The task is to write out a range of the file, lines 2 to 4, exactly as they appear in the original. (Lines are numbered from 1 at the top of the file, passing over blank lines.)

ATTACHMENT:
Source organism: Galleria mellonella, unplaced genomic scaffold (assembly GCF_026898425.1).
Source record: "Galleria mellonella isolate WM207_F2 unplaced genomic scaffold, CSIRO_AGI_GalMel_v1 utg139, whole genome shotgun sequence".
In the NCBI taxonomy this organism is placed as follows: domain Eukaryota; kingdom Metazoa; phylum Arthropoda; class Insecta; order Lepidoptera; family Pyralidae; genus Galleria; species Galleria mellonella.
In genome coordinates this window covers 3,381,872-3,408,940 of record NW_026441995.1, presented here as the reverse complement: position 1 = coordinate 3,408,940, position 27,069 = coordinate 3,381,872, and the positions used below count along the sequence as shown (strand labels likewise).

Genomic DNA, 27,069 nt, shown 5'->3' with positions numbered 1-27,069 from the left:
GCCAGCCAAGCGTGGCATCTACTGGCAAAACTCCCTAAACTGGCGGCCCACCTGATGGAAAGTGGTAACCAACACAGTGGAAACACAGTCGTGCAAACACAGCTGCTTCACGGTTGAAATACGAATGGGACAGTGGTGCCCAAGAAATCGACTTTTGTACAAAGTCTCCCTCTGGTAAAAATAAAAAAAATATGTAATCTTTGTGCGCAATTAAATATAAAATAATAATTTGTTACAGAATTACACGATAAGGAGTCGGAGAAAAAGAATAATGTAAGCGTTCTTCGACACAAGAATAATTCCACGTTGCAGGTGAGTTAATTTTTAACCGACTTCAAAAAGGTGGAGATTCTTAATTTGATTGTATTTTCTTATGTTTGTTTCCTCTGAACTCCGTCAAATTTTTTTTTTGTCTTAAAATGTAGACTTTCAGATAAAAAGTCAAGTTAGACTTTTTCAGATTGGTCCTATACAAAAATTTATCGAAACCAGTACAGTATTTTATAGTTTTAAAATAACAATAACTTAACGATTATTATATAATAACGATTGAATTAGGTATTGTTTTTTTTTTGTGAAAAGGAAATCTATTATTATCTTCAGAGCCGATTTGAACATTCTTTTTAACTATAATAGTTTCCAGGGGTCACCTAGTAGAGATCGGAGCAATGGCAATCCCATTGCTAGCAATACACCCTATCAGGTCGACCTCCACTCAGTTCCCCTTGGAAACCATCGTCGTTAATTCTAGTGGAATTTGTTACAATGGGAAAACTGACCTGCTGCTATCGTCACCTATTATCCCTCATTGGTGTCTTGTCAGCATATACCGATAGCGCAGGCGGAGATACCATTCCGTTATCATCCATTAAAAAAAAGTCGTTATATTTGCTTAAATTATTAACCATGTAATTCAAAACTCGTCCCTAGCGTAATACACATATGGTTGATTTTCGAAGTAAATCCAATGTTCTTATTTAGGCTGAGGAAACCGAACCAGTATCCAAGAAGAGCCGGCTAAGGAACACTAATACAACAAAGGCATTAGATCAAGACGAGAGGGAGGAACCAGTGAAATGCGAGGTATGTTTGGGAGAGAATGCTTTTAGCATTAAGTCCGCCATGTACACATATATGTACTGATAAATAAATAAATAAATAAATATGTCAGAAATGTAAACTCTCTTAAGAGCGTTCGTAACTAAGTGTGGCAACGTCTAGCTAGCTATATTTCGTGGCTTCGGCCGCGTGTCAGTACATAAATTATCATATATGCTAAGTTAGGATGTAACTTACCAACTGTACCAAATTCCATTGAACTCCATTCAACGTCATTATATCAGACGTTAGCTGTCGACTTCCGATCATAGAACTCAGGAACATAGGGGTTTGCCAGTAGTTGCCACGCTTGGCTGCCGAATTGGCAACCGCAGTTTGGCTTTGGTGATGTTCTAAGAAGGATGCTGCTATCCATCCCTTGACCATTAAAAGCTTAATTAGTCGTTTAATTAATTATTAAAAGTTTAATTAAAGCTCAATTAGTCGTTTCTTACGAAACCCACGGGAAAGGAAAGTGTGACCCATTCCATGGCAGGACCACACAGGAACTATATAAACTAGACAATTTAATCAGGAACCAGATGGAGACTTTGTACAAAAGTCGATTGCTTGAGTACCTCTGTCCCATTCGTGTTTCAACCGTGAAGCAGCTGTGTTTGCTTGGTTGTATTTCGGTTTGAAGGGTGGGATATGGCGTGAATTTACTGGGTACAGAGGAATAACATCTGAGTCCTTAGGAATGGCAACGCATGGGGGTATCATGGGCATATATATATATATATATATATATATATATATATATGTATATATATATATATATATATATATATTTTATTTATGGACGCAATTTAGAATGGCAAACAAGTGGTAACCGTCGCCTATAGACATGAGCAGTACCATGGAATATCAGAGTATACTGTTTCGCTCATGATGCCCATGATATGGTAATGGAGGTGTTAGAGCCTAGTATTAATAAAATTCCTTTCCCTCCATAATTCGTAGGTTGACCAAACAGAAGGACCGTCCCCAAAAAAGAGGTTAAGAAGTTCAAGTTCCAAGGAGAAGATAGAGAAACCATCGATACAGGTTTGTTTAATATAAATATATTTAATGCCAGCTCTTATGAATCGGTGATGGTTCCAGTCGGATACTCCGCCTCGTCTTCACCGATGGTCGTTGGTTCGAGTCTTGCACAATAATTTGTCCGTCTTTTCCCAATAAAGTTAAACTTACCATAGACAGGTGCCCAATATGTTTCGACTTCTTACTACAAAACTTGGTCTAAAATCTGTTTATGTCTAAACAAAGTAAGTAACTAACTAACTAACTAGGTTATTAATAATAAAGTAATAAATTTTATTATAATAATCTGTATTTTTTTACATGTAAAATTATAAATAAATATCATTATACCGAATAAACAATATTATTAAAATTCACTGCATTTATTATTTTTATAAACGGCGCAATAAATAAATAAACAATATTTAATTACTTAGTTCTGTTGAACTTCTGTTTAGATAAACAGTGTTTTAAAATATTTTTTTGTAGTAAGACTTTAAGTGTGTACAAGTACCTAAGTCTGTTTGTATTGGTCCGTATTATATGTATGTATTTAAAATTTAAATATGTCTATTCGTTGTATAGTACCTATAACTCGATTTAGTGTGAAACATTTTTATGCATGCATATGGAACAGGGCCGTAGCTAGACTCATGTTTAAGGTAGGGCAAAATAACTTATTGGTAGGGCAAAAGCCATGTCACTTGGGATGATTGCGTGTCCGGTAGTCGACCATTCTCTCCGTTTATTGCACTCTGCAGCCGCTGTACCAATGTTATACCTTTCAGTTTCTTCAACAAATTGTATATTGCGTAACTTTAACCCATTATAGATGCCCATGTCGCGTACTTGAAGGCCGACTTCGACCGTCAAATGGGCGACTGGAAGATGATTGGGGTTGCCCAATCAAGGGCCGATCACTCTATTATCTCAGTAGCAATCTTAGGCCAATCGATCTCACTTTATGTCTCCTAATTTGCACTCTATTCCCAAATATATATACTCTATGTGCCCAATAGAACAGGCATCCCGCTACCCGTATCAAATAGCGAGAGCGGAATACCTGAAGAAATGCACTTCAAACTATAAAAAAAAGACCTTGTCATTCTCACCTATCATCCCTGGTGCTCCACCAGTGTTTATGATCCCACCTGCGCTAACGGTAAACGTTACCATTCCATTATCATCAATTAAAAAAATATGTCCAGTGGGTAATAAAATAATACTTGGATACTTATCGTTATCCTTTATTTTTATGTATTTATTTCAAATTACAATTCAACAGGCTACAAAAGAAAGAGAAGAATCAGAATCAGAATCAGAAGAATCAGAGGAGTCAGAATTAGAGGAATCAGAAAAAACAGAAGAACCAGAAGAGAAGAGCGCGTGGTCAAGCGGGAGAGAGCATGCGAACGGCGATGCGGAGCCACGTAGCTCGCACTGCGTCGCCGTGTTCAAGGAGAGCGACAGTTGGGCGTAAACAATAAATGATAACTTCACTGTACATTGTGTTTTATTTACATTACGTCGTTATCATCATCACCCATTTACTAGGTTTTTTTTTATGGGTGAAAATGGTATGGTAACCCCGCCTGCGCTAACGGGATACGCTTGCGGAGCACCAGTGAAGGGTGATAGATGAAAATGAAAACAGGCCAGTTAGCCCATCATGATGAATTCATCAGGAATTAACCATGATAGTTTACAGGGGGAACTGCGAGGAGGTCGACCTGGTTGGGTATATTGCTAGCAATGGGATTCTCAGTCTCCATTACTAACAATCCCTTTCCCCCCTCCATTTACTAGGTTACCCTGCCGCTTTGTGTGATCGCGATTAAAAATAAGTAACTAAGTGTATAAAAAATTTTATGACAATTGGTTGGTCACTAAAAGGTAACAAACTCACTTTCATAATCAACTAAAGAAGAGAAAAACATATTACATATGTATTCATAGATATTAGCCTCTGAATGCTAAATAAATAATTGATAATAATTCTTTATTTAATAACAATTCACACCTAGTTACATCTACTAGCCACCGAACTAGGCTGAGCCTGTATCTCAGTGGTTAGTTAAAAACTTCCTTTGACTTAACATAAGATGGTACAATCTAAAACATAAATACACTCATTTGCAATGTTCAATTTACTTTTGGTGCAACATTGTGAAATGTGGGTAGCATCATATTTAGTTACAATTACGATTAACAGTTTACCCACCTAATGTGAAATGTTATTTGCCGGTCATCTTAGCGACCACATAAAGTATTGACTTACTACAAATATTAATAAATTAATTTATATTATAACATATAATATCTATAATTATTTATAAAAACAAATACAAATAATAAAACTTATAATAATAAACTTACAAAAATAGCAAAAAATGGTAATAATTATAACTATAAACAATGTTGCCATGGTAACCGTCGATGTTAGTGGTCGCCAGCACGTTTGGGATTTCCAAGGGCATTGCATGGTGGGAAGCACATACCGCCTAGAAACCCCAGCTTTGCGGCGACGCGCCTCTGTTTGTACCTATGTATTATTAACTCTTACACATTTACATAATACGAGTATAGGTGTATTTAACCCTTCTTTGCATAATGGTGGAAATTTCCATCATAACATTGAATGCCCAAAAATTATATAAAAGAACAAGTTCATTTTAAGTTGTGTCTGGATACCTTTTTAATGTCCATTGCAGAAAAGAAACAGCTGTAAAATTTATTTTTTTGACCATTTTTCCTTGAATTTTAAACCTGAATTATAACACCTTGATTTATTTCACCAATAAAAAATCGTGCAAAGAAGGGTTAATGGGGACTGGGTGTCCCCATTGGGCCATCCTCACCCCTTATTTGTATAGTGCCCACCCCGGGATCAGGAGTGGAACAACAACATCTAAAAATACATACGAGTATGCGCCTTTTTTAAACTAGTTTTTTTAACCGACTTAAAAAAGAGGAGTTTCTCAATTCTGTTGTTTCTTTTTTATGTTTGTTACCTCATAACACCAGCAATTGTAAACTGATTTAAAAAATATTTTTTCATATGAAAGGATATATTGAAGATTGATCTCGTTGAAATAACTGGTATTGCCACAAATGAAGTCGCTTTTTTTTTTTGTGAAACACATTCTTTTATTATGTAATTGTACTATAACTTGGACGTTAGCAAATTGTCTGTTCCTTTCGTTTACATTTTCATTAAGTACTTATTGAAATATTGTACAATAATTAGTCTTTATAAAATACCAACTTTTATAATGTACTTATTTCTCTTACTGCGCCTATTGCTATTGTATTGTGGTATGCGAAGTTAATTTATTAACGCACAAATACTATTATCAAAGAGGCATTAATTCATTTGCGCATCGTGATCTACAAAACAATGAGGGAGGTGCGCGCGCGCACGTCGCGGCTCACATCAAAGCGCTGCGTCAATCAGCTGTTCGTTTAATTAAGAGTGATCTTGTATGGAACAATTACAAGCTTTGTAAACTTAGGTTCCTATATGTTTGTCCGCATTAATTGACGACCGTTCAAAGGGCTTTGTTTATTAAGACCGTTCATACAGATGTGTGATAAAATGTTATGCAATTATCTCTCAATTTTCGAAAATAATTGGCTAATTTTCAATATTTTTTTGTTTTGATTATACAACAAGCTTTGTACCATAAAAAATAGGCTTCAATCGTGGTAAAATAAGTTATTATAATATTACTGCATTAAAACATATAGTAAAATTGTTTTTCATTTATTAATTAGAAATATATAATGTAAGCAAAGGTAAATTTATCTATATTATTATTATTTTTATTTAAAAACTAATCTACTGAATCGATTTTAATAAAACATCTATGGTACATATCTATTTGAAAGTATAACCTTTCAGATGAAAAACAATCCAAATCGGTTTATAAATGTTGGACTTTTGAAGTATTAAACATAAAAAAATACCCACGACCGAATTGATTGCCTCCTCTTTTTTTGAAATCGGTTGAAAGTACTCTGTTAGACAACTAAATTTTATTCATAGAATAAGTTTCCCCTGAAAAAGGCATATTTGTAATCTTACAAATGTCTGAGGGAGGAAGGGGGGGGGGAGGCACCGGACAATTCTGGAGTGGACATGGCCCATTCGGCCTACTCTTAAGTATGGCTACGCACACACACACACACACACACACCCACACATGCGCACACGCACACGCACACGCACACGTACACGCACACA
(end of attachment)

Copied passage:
Source record: "Galleria mellonella isolate WM207_F2 unplaced genomic scaffold, CSIRO_AGI_GalMel_v1 utg139, whole genome shotgun sequence".
In the NCBI taxonomy this organism is placed as follows: domain Eukaryota; kingdom Metazoa; phylum Arthropoda; class Insecta; order Lepidoptera; family Pyralidae; genus Galleria; species Galleria mellonella.
In genome coordinates this window covers 3,381,872-3,408,940 of record NW_026441995.1, presented here as the reverse complement: position 1 = coordinate 3,408,940, position 27,069 = coordinate 3,381,872, and the positions used below count along the sequence as shown (strand labels likewise).